That golden age would not last. The 1960s marked a turning point for the tobacco industry. In 1964 the surgeon general issued a bombshell report that made the case against cigarettes and eventually led to warning labels on cigarette packs, advertising bans, and, in time, skepticism about the role candy companies played in the kiddie-to-adult smoker pipeline.
North Dakota had already passed the nation's first statewide candy cigarette ban by this point, but it was repealed just as the idea was taking hold in other parts of the country. In 1970, Pennsylvania Rep. Fred B. Rooney called for a ban in the unsuccessful "Candy Cigarette Act." In 1971, a bill was proposed in New York State to prohibit the sale of candies that approximated pipes, cigarettes, or cigars. The New York State Association of Tobacco and Candy Distributors, a group comprised of companies supplying the nation's corner stores with sweets and smokes, led the charge against it, arguing that even the precious Tootsie Roll could be banned if this bill were to become law. The bill failed. (Those repellant Tootsie Rolls, sadly, are still with us.)
At least 11 other states and a number of cities considered bans in the next few decades, only to be knocked back by lobbyists working for the confectionery and tobacco industries. At the time, groups like the Tobacco and Candy Political Action Committee had a strategy for getting it done. First, they'd ridicule the very idea of the ban and question why politicians weren't spending their time on more worthy causes. Then they’d work to expand the language so that the bill covered far more than candy cigarettes, ensuring its eventual failure. Other times, they’d play dumb. When the Connecticut consumer protection commissioner criticized candy cigarettes in 1993, a lawyer for World Candies acted offended and insisted that the company would fight any attempt to ban its "fun healthy food" simply because it was "alleged to resemble tobacco products."
In the '80s, tobacco companies finally wised up and began demanding that candy companies stop using their brand names. But this was a dispute between friends, a way to placate the politicians who had found a new boogeyman lurking in the candy aisle. Lawsuits were rarely filed and confectioners were routinely granted the right to use up their inventories of trademark-offending packaging.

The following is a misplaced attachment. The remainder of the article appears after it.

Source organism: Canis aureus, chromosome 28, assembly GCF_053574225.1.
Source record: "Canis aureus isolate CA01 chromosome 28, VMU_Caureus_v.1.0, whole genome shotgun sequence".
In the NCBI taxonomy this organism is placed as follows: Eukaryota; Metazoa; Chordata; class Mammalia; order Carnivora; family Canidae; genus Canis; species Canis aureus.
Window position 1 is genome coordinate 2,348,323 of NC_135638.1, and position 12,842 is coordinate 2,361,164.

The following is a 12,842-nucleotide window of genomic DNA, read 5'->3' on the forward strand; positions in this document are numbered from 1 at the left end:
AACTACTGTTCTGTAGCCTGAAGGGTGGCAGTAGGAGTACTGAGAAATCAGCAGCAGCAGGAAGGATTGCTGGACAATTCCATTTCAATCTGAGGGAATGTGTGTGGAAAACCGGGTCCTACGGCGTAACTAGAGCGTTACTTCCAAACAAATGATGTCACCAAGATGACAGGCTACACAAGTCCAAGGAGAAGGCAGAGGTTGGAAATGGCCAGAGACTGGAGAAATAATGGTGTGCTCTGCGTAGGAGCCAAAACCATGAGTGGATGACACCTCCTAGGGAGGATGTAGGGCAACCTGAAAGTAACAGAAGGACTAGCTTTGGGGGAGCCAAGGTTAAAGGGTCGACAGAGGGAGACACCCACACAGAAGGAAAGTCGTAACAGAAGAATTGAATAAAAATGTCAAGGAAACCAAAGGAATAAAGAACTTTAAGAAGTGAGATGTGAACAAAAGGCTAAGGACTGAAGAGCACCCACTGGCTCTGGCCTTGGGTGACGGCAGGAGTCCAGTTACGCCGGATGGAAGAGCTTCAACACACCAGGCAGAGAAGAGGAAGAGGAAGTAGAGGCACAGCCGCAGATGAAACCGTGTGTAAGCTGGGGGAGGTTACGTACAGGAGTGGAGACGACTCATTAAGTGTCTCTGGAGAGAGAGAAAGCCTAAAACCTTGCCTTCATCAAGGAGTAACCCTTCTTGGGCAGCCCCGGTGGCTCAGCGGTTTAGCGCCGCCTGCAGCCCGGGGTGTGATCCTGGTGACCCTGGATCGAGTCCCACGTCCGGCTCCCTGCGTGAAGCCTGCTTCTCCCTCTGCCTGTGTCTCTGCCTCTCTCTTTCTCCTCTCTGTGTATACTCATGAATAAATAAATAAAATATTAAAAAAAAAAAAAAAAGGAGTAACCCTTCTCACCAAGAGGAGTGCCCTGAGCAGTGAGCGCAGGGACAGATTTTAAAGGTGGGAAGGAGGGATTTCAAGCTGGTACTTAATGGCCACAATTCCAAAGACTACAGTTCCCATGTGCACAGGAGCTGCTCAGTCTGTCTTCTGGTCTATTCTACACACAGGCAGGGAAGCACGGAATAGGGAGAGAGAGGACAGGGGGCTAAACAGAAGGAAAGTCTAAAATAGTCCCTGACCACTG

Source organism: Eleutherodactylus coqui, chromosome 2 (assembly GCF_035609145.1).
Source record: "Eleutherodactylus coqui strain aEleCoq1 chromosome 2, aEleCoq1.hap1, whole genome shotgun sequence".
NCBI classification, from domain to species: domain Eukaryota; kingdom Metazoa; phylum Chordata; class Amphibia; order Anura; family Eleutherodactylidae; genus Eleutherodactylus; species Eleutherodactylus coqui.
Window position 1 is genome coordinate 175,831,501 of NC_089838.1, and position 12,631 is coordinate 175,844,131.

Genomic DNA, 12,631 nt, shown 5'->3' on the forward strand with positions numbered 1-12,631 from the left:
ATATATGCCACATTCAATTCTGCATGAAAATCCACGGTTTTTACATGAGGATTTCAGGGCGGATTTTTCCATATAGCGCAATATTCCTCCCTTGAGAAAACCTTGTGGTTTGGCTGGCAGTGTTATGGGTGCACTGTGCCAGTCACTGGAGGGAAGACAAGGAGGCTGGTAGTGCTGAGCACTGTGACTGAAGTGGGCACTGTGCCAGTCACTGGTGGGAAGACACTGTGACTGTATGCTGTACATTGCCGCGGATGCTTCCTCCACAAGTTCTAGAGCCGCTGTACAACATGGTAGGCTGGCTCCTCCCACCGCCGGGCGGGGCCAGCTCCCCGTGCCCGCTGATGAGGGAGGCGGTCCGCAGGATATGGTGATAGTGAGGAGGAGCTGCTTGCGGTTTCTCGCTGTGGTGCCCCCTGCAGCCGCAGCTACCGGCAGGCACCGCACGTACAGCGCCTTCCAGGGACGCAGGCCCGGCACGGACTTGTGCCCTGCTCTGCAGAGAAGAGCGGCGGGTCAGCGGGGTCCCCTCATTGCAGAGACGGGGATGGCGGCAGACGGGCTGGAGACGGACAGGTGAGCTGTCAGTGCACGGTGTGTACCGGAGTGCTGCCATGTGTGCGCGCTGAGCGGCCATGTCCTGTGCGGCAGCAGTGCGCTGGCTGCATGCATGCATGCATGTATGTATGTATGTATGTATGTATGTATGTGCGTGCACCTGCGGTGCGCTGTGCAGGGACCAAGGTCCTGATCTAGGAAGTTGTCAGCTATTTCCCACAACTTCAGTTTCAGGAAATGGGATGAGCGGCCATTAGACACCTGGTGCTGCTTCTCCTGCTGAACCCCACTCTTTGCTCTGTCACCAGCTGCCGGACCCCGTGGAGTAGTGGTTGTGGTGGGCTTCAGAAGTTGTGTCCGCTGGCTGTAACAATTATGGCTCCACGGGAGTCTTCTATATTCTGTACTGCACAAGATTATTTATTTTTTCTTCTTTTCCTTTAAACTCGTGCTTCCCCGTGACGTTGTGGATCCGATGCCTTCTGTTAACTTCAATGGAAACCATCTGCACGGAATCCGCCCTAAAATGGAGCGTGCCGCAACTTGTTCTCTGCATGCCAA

Still, the tobacco industry acknowledging even the potential impropriety of candy cigarettes marked a turning point, and California Rep. Henry Waxman sought to harness that momentum by including a ban on the candies in his 1991 tobacco control bill. In an editorial shaming of the proposed ban the New York Times ridiculed Waxman for wasting time on the effort. "The sponsors argued that even look-alikes glamorize smoking and encourage children to develop a real tobacco habit -- though there's scant evidence to support that linkage," the op-ed said. Waxman's entire bill, candy cigarette ban included, failed to make it out of committee.
The Times was on shaky footing. A study released in 1990 found that sixth-graders who ate candy cigarettes were twice as likely to have also tried the genuine article. But that study was quickly eclipsed by another one, commissioned by World Candies and NECCO, that came out the following year. Despite finding that 5.3% of smokers thought candy cigarettes contributed to their habit as adults, researchers from Hofstra University said the candies played little role in turning adolescents into smokers. It was later revealed that the two candy companies made significant changes to the first draft of the study, reducing it from 76 to 31 pages and morphing it into something they could use to fight off potential bans. The Hofstra study remains one of the key pieces of evidence candy companies present to lawmakers when they're considering legislation against their products.
In the subsequent decades, new studies have put to bed the question of whether candy cigarettes contribute to real smoking. The most significant came in 2007, when research published in Preventative Medicine found that 22% of current or former smokers regularly pretended to puff on candy cigarettes, while only 14% of non-smokers did.
By then, however, candy cigarettes were waning in popularity. The industry was able to fight off bans in the '70s and '80s and keep Congress at bay throughout the '90s, but it couldn't do anything about the stigmatization of smoking. Ultimately, that’' what drove down the candy's popularity, leading to moves like Walmart's decision to stop stocking them in 2003, which was a part of a larger plan to keep tobacco out of the hands of minors. Now, you have to go online or to a specialty candy shop to buy candy cigarettes.
Hell, even cigarette companies have come out against candy cigarettes. David Howard, spokesman for R.J. Reynolds Tobacco Company, told me candy cigarettes "might" suggest that smoking is not dangerous and are therefore "not appropriate."